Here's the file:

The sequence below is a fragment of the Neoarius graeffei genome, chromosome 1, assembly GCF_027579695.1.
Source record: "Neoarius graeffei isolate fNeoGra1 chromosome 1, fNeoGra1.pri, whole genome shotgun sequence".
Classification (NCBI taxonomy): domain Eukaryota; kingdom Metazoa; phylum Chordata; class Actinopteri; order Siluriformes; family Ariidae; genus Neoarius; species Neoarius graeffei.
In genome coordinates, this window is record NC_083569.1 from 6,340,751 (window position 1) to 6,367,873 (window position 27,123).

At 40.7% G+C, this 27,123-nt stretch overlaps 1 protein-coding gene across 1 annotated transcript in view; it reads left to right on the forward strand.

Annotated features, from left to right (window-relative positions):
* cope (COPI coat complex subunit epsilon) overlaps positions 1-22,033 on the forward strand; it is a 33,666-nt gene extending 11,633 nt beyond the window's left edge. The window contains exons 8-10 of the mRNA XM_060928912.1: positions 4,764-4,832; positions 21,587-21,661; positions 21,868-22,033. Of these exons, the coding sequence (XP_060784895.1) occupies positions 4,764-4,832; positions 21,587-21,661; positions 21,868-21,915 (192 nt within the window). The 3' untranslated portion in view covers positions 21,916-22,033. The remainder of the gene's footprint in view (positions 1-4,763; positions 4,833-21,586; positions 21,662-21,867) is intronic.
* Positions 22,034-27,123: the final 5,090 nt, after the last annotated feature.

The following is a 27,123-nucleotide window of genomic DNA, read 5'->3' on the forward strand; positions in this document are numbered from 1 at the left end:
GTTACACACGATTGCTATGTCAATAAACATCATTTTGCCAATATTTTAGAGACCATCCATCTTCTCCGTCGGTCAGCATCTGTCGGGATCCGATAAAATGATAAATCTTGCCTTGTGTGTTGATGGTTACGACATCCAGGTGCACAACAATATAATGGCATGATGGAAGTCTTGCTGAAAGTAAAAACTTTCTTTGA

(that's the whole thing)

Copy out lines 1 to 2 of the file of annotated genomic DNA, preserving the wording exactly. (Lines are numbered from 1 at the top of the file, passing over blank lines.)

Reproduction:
The sequence below is a fragment of the Neoarius graeffei genome, chromosome 1, assembly GCF_027579695.1.
Source record: "Neoarius graeffei isolate fNeoGra1 chromosome 1, fNeoGra1.pri, whole genome shotgun sequence".